RIO DE JANEIRO, Feb 4 (Reuters) - Fitch Ratings stepped up pressure on the Brazilian government on Tuesday to cut spending, despite upcoming presidential elections, to maintain the country’s sovereign credit rating.
Fellow ratings firms Moody’s and Standard & Poor’s have already warned they may lower their outlook on Brazil’s rating, or even downgrade it in the next few months, if the government does not take action. The three agencies all rate Brazil at the second-lowest investment grade level.
Fitch said that the country’s fiscal performance deteriorated further in 2013 as government spending accelerated, while revenues were hurt by sluggish economic activity and tax breaks.
Brazil’s public sector primary surplus, or the excess revenue recorded before debt service, declined to 1.9 percent of gross domestic product in 2013, falling short of an official adjusted target of 2.3 percent of GDP. Until recently, Brazil had surpluses above 3 percent of GDP.
If it wasn’t for a surge in extraordinary revenues coming from corporate tax settlements and an oil field auction bonus late last year, the country’s primary surplus would have been much lower.
“We believe high reliance on nonrecurrent revenues highlights the need for the government to control spending,” Fitch analyst Shelly Shetty wrote in a statement.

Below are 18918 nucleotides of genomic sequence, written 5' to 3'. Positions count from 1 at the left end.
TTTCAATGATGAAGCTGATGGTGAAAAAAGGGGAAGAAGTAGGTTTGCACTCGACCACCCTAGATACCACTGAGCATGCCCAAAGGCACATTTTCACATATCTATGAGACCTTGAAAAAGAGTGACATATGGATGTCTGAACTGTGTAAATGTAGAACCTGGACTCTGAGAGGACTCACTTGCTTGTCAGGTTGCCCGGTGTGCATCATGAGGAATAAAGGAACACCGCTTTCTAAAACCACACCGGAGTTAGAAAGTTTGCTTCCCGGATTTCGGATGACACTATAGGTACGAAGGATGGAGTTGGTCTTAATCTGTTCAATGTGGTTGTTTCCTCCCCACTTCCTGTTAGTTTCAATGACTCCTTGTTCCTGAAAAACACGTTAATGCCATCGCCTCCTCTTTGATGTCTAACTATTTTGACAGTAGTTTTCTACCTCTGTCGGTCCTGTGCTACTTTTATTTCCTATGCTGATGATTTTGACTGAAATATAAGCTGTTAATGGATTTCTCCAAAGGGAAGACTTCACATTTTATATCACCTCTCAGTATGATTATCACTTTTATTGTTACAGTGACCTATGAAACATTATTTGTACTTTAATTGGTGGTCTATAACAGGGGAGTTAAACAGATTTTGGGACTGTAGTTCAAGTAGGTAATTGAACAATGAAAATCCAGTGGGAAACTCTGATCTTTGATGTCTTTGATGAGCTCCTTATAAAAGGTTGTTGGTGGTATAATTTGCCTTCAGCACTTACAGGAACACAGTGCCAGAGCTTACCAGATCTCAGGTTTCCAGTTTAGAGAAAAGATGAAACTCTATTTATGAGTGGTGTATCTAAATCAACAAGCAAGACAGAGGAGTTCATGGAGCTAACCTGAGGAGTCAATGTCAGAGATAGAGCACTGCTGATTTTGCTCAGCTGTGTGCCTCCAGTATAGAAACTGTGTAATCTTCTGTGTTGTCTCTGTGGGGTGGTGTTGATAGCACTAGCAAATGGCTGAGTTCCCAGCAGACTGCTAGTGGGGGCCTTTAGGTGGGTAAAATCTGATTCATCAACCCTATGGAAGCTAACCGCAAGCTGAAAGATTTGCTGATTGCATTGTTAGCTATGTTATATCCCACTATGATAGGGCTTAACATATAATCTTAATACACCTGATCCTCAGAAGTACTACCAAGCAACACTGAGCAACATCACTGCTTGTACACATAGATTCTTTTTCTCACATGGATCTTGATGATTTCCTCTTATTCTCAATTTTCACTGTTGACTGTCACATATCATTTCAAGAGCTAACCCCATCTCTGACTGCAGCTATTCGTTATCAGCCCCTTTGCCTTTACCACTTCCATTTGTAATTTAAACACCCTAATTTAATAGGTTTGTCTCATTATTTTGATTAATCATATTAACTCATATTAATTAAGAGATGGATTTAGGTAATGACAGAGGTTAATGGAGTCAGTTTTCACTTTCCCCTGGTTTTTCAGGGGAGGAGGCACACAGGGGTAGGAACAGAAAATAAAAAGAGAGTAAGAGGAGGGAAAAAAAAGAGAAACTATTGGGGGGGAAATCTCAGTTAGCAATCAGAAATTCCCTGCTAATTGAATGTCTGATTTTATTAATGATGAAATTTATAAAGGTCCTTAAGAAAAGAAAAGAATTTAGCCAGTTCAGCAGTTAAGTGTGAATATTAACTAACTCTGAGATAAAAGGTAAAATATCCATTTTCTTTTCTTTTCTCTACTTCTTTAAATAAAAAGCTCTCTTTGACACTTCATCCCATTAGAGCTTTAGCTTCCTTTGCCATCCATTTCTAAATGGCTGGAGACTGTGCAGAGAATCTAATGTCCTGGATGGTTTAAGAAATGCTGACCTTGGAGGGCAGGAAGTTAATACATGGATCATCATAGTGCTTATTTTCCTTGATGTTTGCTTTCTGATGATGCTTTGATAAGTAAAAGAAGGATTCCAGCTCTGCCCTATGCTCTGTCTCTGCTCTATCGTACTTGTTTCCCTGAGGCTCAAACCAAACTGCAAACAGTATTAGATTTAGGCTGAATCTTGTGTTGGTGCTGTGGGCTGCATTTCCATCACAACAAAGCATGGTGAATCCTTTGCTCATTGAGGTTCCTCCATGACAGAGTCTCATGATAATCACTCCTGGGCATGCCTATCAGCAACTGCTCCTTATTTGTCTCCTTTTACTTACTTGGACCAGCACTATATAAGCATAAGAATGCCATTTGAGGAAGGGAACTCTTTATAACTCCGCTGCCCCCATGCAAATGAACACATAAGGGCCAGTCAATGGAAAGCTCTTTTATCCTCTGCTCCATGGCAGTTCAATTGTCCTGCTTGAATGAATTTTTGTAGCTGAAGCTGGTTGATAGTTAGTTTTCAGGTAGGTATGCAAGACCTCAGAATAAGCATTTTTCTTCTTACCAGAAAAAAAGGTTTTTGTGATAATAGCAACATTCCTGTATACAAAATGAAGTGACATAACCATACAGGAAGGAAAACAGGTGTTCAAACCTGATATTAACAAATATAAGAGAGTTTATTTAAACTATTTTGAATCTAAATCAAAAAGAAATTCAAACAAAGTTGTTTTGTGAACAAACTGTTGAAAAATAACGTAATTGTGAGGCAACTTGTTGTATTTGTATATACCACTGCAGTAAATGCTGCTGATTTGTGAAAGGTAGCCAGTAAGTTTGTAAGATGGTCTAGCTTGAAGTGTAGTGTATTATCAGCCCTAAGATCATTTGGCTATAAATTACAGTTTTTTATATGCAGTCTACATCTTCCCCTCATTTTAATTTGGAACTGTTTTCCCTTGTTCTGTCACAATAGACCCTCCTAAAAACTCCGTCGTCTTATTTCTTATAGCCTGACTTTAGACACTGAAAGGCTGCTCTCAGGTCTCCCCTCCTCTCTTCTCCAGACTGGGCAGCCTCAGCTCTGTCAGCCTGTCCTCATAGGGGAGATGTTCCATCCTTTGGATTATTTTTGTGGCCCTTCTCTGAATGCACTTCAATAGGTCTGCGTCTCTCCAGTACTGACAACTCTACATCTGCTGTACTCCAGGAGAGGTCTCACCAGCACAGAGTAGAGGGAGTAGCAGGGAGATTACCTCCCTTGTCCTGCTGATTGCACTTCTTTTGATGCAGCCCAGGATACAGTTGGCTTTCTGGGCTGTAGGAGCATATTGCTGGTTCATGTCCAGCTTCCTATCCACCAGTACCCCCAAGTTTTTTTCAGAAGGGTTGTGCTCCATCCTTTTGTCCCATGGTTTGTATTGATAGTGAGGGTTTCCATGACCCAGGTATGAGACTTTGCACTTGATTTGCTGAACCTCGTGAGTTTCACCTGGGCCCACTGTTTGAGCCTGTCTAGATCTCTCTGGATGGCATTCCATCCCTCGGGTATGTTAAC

“This is especially important in the context of moderate economic growth, which will likely constrain a robust recovery in fiscal revenues,” she said, adding that a tighter fiscal policy would “enhance the credibility” of Brazilian policies and support the country’s “BBB” sovereign rating.
While the finance ministry’s press office said it would not comment on Fitch’s report, President Dilma Rousseff has vowed to keep spending in check even during an election year in which allies demand more government investment in their voting districts.
Rousseff, who is running for a second four-year term in office in October, has said the administration will announce a budget freeze that should keep the country’s debt-to-GDP ratio on a declining trend.
In a bid to appease market jitters, Rousseff told global business leaders in Davos last month that the country was committed to the fiscal responsibility rules that helped the Brazilian economy stabilize after decades of crises.
The country’s finances are now under even more scrutiny as investors flee emerging markets on fears that some once-booming developing economies may further slow down.
Fitch currently has a stable outlook on Brazil’s rating but suggested it could review its position as it gauges whether the country’s fiscal policy “is compatible with a stabilization and eventual decline in the government’s debt burden”.
Rival agency Standard & Poor’s last June revised Brazil’s rating outlook to negative, saying there was a one-in-three chance that the country would suffer a rating downgrade over the next two years.
Moody’s Investors Service, which in September withdrew the positive view it had on Brazil’s rating, said it could slap a negative outlook on that rating later this year if economic growth disappoints while government spending remains high.